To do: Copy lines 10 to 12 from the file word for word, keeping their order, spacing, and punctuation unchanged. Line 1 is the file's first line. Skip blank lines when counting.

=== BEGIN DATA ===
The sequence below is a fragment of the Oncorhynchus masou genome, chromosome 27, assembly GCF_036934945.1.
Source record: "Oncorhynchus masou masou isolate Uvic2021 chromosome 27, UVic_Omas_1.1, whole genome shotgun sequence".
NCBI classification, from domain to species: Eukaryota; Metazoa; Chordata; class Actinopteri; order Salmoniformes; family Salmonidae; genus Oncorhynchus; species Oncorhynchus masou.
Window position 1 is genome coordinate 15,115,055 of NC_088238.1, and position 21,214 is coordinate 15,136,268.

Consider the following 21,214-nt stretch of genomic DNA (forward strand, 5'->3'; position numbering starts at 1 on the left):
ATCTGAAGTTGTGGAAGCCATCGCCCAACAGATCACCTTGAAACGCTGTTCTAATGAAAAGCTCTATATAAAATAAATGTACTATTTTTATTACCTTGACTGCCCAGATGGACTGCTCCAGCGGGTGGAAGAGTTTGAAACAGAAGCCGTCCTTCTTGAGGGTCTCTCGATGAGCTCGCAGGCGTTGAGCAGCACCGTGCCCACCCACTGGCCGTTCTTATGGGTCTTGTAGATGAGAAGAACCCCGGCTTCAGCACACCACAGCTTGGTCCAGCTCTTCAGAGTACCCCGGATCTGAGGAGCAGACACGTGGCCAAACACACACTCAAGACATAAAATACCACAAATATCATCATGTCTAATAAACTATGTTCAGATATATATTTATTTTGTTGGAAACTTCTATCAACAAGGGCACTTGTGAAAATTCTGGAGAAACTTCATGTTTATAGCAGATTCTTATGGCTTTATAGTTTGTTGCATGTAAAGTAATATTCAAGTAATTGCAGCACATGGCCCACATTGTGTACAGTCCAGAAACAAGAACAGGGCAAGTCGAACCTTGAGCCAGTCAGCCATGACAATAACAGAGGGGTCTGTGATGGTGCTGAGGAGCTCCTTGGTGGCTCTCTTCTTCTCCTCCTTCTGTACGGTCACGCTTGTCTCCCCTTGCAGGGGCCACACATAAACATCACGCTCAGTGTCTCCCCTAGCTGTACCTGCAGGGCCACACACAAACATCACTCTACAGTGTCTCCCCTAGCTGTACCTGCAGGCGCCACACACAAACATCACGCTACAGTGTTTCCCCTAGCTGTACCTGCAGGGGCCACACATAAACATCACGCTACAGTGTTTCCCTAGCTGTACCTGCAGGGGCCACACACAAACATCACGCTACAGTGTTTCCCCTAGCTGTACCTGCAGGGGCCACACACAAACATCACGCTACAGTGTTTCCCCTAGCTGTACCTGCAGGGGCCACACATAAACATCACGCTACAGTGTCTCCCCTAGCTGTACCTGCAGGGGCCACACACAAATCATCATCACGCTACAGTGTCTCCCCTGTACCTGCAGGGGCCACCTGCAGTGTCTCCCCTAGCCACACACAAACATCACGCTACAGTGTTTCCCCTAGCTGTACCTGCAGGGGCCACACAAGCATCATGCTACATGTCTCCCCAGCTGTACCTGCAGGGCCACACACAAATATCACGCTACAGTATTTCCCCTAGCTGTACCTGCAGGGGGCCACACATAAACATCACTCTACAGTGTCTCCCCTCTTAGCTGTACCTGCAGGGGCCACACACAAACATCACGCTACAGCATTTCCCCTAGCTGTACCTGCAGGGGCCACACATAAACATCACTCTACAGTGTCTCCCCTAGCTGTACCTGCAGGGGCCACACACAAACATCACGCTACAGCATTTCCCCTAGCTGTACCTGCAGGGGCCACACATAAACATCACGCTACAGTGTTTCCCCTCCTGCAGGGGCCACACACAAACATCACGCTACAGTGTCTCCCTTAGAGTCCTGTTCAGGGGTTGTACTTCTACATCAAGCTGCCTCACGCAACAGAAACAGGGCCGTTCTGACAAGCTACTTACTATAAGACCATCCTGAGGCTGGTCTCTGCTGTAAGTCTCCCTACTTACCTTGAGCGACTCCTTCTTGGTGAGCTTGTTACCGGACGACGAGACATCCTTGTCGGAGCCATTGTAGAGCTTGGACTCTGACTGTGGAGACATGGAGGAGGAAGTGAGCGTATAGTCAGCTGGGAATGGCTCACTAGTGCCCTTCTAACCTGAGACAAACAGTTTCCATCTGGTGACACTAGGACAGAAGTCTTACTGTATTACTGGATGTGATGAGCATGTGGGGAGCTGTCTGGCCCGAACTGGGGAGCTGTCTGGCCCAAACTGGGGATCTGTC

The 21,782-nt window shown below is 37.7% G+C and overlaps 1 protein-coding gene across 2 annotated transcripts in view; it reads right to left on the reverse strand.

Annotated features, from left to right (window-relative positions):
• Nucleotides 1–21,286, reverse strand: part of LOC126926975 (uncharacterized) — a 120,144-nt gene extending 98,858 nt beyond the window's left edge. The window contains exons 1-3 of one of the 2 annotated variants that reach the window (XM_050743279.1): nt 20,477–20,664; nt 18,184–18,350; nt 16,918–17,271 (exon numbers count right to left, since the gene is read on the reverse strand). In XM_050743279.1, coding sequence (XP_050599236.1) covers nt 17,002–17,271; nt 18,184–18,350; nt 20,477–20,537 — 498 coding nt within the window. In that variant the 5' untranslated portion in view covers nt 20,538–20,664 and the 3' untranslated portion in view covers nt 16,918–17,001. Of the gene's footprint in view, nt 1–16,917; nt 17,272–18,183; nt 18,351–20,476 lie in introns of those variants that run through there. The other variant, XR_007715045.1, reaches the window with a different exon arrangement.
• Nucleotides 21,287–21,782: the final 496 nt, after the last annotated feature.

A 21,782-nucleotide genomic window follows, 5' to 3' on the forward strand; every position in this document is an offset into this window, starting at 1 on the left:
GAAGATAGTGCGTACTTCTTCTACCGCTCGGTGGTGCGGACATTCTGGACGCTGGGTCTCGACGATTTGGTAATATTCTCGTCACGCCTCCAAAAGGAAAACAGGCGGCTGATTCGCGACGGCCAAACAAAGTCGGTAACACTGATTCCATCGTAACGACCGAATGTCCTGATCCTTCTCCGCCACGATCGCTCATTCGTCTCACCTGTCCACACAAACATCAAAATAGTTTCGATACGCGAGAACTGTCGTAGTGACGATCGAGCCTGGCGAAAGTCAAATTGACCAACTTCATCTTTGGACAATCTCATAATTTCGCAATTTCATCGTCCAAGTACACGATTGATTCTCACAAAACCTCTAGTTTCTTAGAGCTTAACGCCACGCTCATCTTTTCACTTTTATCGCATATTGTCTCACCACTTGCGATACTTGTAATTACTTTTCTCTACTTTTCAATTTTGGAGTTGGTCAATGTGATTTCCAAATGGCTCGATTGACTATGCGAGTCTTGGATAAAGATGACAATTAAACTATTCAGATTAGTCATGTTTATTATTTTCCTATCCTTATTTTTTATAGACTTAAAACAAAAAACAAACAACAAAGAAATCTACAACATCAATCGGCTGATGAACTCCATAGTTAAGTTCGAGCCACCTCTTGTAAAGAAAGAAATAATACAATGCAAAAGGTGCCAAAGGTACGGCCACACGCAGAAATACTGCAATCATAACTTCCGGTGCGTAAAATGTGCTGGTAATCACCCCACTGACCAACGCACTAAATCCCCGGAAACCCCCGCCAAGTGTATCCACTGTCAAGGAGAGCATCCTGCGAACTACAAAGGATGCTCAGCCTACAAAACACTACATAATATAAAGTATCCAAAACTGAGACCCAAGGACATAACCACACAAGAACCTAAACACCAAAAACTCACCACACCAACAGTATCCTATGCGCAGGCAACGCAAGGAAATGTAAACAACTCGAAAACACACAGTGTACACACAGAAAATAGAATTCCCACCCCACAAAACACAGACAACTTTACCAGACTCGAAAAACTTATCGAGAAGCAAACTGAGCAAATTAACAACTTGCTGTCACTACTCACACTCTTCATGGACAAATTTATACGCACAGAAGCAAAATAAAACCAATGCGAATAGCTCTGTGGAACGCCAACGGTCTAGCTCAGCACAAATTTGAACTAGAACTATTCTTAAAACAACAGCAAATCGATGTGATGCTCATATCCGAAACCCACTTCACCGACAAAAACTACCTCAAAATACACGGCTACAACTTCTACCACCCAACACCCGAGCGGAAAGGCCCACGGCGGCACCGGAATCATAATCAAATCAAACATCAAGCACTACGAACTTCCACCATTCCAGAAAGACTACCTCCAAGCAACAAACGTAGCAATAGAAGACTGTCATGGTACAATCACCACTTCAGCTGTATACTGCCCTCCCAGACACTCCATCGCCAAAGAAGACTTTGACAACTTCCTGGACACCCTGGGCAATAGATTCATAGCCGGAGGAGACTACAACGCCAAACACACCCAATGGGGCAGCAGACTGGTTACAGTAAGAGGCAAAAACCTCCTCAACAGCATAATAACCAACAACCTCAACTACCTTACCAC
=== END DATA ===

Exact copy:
• Nucleotides 21,287–21,782: the final 496 nt, after the last annotated feature.

A 21,782-nucleotide genomic window follows, 5' to 3' on the forward strand; every position in this document is an offset into this window, starting at 1 on the left:
GAAGATAGTGCGTACTTCTTCTACCGCTCGGTGGTGCGGACATTCTGGACGCTGGGTCTCGACGATTTGGTAATATTCTCGTCACGCCTCCAAAAGGAAAACAGGCGGCTGATTCGCGACGGCCAAACAAAGTCGGTAACACTGATTCCATCGTAACGACCGAATGTCCTGATCCTTCTCCGCCACGATCGCTCATTCGTCTCACCTGTCCACACAAACATCAAAATAGTTTCGATACGCGAGAACTGTCGTAGTGACGATCGAGCCTGGCGAAAGTCAAATTGACCAACTTCATCTTTGGACAATCTCATAATTTCGCAATTTCATCGTCCAAGTACACGATTGATTCTCACAAAACCTCTAGTTTCTTAGAGCTTAACGCCACGCTCATCTTTTCACTTTTATCGCATATTGTCTCACCACTTGCGATACTTGTAATTACTTTTCTCTACTTTTCAATTTTGGAGTTGGTCAATGTGATTTCCAAATGGCTCGATTGACTATGCGAGTCTTGGATAAAGATGACAATTAAACTATTCAGATTAGTCATGTTTATTATTTTCCTATCCTTATTTTTTATAGACTTAAAACAAAAAACAAACAACAAAGAAATCTACAACATCAATCGGCTGATGAACTCCATAGTTAAGTTCGAGCCACCTCTTGTAAAGAAAGAAATAATACAATGCAAAAGGTGCCAAAGGTACGGCCACACGCAGAAATACTGCAATCATAACTTCCGGTGCGTAAAATGTGCTGGTAATCACCCCACTGACCAACGCACTAAATCCCCGGAAACCCCCGCCAAGTGTATCCACTGTCAAGGAGAGCATCCTGCGAACTACAAAGGATGCTCAGCCTACAAAACACTACATAATATAAAGTATCCAAAACTGAGACCCAAGGACATAACCACACAAGAACCTAAACACCAAAAACTCACCACACCAACAGTATCCTATGCGCAGGCAACGCAAGGAAATGTAAACAACTCGAAAACACACAGTGTACACACAGAAAATAGAATTCCCACCCCACAAAACACAGACAACTTTACCAGACTCGAAAAACTTATCGAGAAGCAAACTGAGCAAATTAACAACTTGCTGTCACTACTCACACTCTTCATGGACAAATTTATACGCACAGAAGCAAAATAAAACCAATGCGAATAGCTCTGTGGAACGCCAACGGTCTAGCTCAGCACAAATTTGAACTAGAACTATTCTTAAAACAACAGCAAATCGATGTGATGCTCATATCCGAAACCCACTTCACCGACAAAAACTACCTCAAAATACACGGCTACAACTTCTACCACCCAACACCCGAGCGGAAAGGCCCACGGCGGCACCGGAATCATAATCAAATCAAACATCAAGCACTACGAACTTCCACCATTCCAGAAAGACTACCTCCAAGCAACAAACGTAGCAATAGAAGACTGTCATGGTACAATCACCACTTCAGCTGTATACTGCCCTCCCAGACACTCCATCGCCAAAGAAGACTTTGACAACTTCCTGGACACCCTGGGCAATAGATTCATAGCCGGAGGAGACTACAACGCCAAACACACCCAATGGGGCAGCAGACTGGTTACAGTAAGAGGCAAAAACCTCCTCAACAGCATAATAACCAACAACCTCAACTACCTTACCAC